I really want the hat to use the language of insulation at cross purposes. The idea of keeping a head warm, but using a visual of electrical instulation makes a certain kind of sense to me. It should enable me to talk about epilepsy via this and other visual cues.
But more on that later.
I’ve been drawing a lot today. It is something that I fully admit that I don’t do enough of. I’ve been trying to get some ideas out of my head; to articulate them in the physical sphere. A lot of the time I will work straight with the fibre, but lately I’ve realised that my work is lacking depth. It has been a hard day that frankly has not been all that successful. Nevertheless I’m glad I did it. There have been some unexpected turns which have been exciting and I’ve been coming up with lots of ideas. Extra layers of meaning are starting to appear.
Without saying too much about them, here are a few of the drawings and some yarn that I made today.
I’ve been learning to spin on a drop spindle for a while now. I have two: a CD spindle with a hook which you can alter to be a top whorl or a bottom whorl spindle, and also a far heavier bottom whorl spindle without a hook. I like the latter the best, so far. A bottom whorl spindle seems much easier to use for me as I don’t like the whole ‘rolling the spindle on your leg‘ bit that comes with the top whorl. Seems awkward to me and means I can’t be ambidextrous in my spinning so easily (I like to do be ambidextrous where I can for efficiency and also in doing so I’m hoping to tone up both arms by spinning rather than just one!)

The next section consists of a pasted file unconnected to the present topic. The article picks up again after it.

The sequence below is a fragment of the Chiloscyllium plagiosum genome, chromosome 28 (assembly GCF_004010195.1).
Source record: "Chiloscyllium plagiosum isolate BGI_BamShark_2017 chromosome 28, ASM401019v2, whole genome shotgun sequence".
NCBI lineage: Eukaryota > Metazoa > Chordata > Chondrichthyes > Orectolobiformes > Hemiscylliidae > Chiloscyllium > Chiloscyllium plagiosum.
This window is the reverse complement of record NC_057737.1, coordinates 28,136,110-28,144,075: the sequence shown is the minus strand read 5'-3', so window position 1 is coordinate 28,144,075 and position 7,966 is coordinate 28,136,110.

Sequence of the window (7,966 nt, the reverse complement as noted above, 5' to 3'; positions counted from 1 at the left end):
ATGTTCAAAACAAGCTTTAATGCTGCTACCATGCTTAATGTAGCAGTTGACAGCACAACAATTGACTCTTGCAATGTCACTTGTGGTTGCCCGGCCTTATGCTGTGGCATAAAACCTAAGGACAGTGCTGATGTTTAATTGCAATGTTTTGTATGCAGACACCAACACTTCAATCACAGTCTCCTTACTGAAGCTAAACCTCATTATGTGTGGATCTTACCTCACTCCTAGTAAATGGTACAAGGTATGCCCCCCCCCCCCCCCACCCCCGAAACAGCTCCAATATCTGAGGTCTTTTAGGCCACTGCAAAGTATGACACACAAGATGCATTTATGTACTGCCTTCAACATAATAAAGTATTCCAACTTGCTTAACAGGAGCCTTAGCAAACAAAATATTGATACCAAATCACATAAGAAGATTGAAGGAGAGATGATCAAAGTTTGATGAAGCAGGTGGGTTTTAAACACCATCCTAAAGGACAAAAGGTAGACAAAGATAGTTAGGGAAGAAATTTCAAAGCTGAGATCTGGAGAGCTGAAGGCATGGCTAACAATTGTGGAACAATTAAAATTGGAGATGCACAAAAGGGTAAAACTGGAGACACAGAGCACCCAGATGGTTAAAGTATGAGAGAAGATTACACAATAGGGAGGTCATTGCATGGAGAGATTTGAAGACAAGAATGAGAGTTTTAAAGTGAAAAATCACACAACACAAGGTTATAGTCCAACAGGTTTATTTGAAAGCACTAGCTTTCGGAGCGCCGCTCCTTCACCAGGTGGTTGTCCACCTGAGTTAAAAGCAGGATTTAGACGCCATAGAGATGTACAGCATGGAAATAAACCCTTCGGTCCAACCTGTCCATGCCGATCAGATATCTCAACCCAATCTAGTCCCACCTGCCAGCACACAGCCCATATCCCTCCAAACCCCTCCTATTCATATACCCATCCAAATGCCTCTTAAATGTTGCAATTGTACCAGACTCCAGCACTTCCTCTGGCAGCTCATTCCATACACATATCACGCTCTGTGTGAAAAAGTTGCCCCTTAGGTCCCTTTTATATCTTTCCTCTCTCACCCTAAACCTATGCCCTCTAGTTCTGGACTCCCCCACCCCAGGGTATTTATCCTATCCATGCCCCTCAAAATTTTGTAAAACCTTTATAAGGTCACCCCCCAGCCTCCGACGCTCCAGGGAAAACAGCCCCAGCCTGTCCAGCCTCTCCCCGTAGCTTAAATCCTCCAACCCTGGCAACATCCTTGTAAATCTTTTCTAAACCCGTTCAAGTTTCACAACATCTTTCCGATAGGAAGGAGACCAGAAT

In previous experimentation I had tried core spinning the fibre to make something visually redolent of a brainwave pattern, but it didn’t really come together. I was trying to make a sketch; a drawing in yarn to work on from. Reflecting on this afterwards I realised that I had taken it too far when I had actually knitted it into something. It seemed like the natural thing to do with the yarn (the natural thing or the done thing? hmm), yet when I was knitting I felt as if I was taking something away from what I had created.
I also gave some to a friend who I was teaching to knit at the pub quiz, and as she knitted the yarn, she pushed the chunkier bits of the yarn along to straighten them out: to make it like a commercially spun yarn. I was horrified! (Having said that, I was very English and didn’t say so in case she thought I was rude.) But basically I had a breakthrough in realising that the yarn was the medium for expression in itself. If I want to sketch in yarn, then my technique for it presently must be spinning.
So I’ve been thinking about this for a while, and yesterday finally decided to try it out again. Core spinning, I made this:
It is made from a commercially dyed green blend of wool, with a commercially spun metallic silver crochet thread as the core. I’m not liking the green much: I used it because I was thinking about ideas of ‘earthing’ the electricity (in older UK plugs the earth wire was green: now green/yellow). In the end my ideas changed somewhat from the time I drafted the yarn. The colour now doesn’t add anything to what I’m trying to say: it detracts in fact. However it is a good spin because I can play around and sketch with the yarn: I’ll be working on the colour.
The amount of people who have asked me what I am going to make it into is into the tens now. Certainly within my circle of knitters, spinning for its own sake; as an end in itself seems a little ‘out there’. I aim to continue my experiments and will be coming up with more ‘redundant yarn’ as they put it, yet. It might get made into an installation, maybe a fibre sculpture, and certainly I will be working out my ideas and sketching with it. I don’t honestly have a good answer to what I am going to do with it all …but I probably won’t be knitting it.
I tried some core spinning techniques recently as an experiment into combining different types and thicknesses of fibre and other media. I wanted to see how they plied together and how this might lend itself to talking about electricity and insulation.
I was initially inspired by brainwave patterns and was trying to get that kind of imagery in the yarn that I made.